A few years ago, when I was out snorkelling in the Andamans, I chanced upon what looked like a gloved hand underwater. Greyish in colour and fairly nondescript, I might have overlooked it altogether if it did not happen to be the only other thing in a landscape of sand. Closer inspection proved unhelpful, except to ascertain that this was some kind of organism. It was attached to the seafloor but swayed gently with the ebb and flow of the waves. It seemed to be covered in minute tentacles, which gave it a feathery appearance. An anemone shrimp perched on the organism eyed me with temerity as I mentally rifled through a list of sea creatures I did know, but I drew a blank. Later, on land, I would discover that I had been looking upon a species of leather coral (Lobophytum sp.), a type of soft coral.

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A wrasse warily hangs out by some leather coral. Photograph: William Schrier

When we think about corals and coral reefs, we often tend to think of the soft corals’ cousins, hard corals, and perhaps not without reason. Scleractinian hard corals, or stony corals, dominate our consciousness, fulfilling their role as reef builders with elan. Taking on a variety of growth forms, they endow tropical reefs with a semblance of structure, creating habitats for several different species of fish. This is made possible by the rigid calcium carbonate skeleton that hard corals possess, in a crystalline form known as aragonite. They are known as hermatypic, or reef-building corals.

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A Banded Sea Krait (Laticauda sp.) swims towards a tabular coral colony. Tabular corals are one particular growth form of Scleractinian corals and contribute to reef -building. This colony is surrounded by several soft coral colonies. Photograph: William Schrier 

On the other hand, soft corals are ahermatypic, meaning they do not contribute to reef-building activity. They differ from hard corals in that they contain sclerites, which are minute calcareous needle-like elements. But recent research shows that they may have a more significant role to play in reef-building than earlier thought. Certain species of soft coral have been shown to cement their discrete sclerites into a more compact compound known as spiculite at their colony base which allows them to build reefs. Soft corals are colourful and varied but are often overshadowed by hard corals.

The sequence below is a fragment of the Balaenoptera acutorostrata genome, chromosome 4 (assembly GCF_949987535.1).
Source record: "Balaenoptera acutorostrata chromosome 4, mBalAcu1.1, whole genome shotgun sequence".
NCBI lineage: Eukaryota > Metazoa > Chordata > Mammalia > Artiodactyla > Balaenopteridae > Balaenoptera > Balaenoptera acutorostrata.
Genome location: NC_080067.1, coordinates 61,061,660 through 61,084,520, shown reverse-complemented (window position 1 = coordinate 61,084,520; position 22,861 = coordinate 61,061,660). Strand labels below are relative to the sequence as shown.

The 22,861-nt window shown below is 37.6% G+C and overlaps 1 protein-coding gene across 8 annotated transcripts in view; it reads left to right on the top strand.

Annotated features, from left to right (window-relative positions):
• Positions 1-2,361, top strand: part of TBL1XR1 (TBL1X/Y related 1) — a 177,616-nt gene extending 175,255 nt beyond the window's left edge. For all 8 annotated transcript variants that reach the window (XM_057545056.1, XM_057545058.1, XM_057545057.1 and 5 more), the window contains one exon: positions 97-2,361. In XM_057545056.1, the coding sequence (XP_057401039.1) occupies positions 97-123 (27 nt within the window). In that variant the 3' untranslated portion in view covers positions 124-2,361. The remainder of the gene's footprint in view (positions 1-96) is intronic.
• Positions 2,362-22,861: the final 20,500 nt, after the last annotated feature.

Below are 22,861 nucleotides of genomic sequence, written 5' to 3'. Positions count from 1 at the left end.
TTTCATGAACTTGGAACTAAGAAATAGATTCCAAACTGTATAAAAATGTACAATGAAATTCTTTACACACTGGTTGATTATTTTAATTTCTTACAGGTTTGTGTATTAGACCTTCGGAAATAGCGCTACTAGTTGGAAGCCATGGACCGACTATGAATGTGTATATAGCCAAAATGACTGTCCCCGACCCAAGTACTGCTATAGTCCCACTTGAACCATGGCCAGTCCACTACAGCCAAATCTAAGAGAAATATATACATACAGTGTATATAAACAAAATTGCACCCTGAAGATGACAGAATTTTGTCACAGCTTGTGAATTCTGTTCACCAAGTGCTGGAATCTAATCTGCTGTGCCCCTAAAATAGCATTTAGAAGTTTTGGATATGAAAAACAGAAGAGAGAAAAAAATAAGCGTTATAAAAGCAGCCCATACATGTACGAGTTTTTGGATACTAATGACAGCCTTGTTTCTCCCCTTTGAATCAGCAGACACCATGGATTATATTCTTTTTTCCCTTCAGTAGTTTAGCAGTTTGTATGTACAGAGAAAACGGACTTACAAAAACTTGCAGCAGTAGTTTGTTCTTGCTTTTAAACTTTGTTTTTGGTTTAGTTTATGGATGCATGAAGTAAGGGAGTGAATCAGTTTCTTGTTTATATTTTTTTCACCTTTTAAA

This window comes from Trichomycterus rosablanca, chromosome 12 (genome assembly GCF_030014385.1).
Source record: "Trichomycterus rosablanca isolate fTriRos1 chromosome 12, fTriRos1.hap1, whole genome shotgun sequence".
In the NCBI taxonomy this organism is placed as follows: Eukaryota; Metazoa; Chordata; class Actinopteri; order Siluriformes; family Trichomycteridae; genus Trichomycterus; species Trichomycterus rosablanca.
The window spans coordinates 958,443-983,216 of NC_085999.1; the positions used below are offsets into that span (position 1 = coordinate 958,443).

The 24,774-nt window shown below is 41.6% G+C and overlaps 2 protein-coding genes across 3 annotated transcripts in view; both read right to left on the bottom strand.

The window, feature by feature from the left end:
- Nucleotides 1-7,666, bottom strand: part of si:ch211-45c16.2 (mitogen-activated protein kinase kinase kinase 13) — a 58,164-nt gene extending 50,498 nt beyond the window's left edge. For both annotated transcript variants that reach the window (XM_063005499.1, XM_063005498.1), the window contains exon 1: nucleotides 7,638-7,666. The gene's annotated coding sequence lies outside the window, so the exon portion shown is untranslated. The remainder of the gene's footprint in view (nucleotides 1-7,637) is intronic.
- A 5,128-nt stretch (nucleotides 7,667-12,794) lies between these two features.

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A soft coral 'garden' consisting of several different colonies. Photograph: William Schrier 

If we turn around and squint deeply into the past, the first appearance of soft corals on the scene is still murky. Early research showed that on the Geologic Time Scale (GTS), they were around at least from the Ordovician Period (~485.4 million years ago), although more recent research indicates that they may have existed even before that, from the Cambrian Period (~541 million years ago).

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Soft coral colonies abound with life. Here, an octopus, ensconced in  a colony, attempts to go unnoticed.  Photograph: William Schrier

The soft coral I saw in the Andamans might have been the only colony in sight, but in other places several colonies may carpet the sea-floor, forming a ‘garden’ of sorts, appearing as trees, bushes, fans, whips and grasses. These swathes of soft coral colonies are no less abuzz with life than hard coral colonies. Juvenile fish shimmer above these colonies, ready to dart to safety at a moment’s notice – on subsequent dives I have observed parrotfish, Moorish Idols, several butterflyfish and wrasse species, surgeonfish, unicornfish, even juvenile snappers. Adult Honeycomb Groupers (Epinephelus merra) exude a sense of calm, fins splayed out against a soft coral colony, allowing curious divers to approach fairly close, before swimming away in a flash.

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A Honeycomb Grouper (Epinephelus merra) skulks in a soft coral colony while glaring peevishly at the photographer. Photograph: William Schrier

The colonies themselves ripple in an almost perpetually undulating motion. The energy requirement of some soft corals is met by their symbiotic association with zooxanthellae, a type of photosynthetic single-celled microorganism which also contributes to their colour. Others feed at night when individual polyps extend their eight tentacles to capture prey such as plankton from the water column. The eight-tentacle feature is unique to soft corals and distinguishes them from their hard coral cousins, whose polyps have multiples of six tentacles.

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Left: Polyps of hard corals, such as the ones seen here, have multiples of six tentacles. They are categorised as Hexacorallia (where 'hexa' means six). Right: In contrast, polyps of soft corals, such as the ones seen here, have eight tentacles. They are categorised as Octocorallia (where 'octo' means eight). Photographs: William Schrier

I am perhaps wiser to their existence now than I was a few years ago, but there is much that is yet to be learnt about these fascinating organisms. On a dive earlier this year, a crinoid, or feather star, detached itself from a massive Gorgonian (a kind of soft coral) and did its peculiar step-swim away into the blue, while the coral ‘looked on’, as I am sure its ancestor must have done so many millions of years ago. There was not a single hard coral colony in sight, but everywhere I looked, soft corals swayed as if to some unheard music, perhaps to the deep harmony of the ocean asserting them into existence.